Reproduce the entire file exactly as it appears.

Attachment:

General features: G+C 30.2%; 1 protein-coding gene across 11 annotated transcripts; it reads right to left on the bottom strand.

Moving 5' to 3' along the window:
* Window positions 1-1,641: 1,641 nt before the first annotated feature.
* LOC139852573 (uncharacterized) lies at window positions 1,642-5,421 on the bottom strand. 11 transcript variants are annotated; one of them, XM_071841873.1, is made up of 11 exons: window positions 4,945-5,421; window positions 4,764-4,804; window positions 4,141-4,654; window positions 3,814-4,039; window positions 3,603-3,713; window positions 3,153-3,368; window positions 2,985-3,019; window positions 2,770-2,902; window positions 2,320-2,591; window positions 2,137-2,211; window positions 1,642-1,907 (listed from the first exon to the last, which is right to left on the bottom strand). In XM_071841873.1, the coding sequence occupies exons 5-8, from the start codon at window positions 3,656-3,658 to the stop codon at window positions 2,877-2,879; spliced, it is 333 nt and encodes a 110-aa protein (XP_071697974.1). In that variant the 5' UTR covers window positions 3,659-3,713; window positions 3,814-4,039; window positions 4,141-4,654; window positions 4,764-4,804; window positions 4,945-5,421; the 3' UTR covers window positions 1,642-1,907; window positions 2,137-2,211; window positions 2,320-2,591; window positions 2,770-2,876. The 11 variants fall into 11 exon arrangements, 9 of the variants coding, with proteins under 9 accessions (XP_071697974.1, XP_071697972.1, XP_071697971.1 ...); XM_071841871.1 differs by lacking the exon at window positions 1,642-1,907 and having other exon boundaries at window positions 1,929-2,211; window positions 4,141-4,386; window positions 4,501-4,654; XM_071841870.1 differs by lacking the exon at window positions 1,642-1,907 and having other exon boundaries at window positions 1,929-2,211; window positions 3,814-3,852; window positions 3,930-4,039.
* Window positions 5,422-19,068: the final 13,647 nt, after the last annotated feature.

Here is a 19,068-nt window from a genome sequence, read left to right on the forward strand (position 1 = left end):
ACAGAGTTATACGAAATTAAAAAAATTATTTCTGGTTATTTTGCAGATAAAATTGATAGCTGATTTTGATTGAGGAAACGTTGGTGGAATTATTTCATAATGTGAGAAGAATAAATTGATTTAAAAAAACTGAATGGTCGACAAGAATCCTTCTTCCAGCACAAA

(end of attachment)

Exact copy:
General features: G+C 30.2%; 1 protein-coding gene across 11 annotated transcripts; it reads right to left on the bottom strand.

Moving 5' to 3' along the window:
* Window positions 1-1,641: 1,641 nt before the first annotated feature.
* LOC139852573 (uncharacterized) lies at window positions 1,642-5,421 on the bottom strand. 11 transcript variants are annotated; one of them, XM_071841873.1, is made up of 11 exons: window positions 4,945-5,421; window positions 4,764-4,804; window positions 4,141-4,654; window positions 3,814-4,039; window positions 3,603-3,713; window positions 3,153-3,368; window positions 2,985-3,019; window positions 2,770-2,902; window positions 2,320-2,591; window positions 2,137-2,211; window positions 1,642-1,907 (listed from the first exon to the last, which is right to left on the bottom strand). In XM_071841873.1, the coding sequence occupies exons 5-8, from the start codon at window positions 3,656-3,658 to the stop codon at window positions 2,877-2,879; spliced, it is 333 nt and encodes a 110-aa protein (XP_071697974.1). In that variant the 5' UTR covers window positions 3,659-3,713; window positions 3,814-4,039; window positions 4,141-4,654; window positions 4,764-4,804; window positions 4,945-5,421; the 3' UTR covers window positions 1,642-1,907; window positions 2,137-2,211; window positions 2,320-2,591; window positions 2,770-2,876. The 11 variants fall into 11 exon arrangements, 9 of the variants coding, with proteins under 9 accessions (XP_071697974.1, XP_071697972.1, XP_071697971.1 ...); XM_071841871.1 differs by lacking the exon at window positions 1,642-1,907 and having other exon boundaries at window positions 1,929-2,211; window positions 4,141-4,386; window positions 4,501-4,654; XM_071841870.1 differs by lacking the exon at window positions 1,642-1,907 and having other exon boundaries at window positions 1,929-2,211; window positions 3,814-3,852; window positions 3,930-4,039.
* Window positions 5,422-19,068: the final 13,647 nt, after the last annotated feature.

Here is a 19,068-nt window from a genome sequence, read left to right on the forward strand (position 1 = left end):
ACAGAGTTATACGAAATTAAAAAAATTATTTCTGGTTATTTTGCAGATAAAATTGATAGCTGATTTTGATTGAGGAAACGTTGGTGGAATTATTTCATAATGTGAGAAGAATAAATTGATTTAAAAAAACTGAATGGTCGACAAGAATCCTTCTTCCAGCACAAA